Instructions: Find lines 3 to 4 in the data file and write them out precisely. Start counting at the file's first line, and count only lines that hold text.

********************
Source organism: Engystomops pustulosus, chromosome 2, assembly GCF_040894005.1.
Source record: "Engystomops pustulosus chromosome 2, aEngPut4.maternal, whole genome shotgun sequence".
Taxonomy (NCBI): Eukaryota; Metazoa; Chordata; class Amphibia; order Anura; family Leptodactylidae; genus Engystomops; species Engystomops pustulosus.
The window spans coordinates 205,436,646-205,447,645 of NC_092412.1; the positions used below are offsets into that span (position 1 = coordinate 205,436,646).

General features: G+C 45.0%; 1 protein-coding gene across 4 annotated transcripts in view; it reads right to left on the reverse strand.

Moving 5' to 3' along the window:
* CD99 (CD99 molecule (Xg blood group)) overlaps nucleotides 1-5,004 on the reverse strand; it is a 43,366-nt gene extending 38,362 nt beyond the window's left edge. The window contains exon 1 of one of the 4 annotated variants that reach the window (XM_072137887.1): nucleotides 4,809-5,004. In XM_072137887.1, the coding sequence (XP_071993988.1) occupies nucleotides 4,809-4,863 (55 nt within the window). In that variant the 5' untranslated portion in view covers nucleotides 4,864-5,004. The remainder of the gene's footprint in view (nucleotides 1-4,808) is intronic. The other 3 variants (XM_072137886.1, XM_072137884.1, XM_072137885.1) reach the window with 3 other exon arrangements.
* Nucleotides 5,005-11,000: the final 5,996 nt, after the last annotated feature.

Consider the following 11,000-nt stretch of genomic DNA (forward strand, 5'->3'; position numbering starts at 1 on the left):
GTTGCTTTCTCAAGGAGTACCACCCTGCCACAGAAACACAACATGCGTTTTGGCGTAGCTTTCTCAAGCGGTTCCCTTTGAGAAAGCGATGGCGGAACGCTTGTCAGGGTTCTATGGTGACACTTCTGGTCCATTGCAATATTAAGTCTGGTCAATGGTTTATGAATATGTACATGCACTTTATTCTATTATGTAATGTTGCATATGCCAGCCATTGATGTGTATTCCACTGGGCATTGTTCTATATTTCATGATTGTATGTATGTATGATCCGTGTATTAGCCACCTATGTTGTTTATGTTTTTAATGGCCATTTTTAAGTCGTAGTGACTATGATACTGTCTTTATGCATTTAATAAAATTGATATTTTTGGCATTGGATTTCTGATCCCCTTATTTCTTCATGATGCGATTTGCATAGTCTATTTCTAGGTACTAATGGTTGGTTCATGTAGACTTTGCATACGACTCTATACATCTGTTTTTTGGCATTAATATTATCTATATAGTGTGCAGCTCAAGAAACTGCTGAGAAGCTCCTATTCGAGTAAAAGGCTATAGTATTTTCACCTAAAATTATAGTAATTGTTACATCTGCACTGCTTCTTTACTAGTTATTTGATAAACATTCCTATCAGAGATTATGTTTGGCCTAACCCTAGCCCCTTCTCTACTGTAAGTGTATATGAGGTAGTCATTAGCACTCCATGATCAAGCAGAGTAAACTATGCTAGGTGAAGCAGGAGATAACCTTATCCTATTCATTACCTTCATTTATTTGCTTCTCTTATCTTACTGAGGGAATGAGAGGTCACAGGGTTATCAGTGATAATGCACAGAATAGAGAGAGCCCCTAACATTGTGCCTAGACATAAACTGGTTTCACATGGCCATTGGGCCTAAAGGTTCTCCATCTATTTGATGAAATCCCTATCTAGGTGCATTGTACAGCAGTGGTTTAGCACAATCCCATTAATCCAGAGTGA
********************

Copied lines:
Taxonomy (NCBI): Eukaryota; Metazoa; Chordata; class Amphibia; order Anura; family Leptodactylidae; genus Engystomops; species Engystomops pustulosus.
The window spans coordinates 205,436,646-205,447,645 of NC_092412.1; the positions used below are offsets into that span (position 1 = coordinate 205,436,646).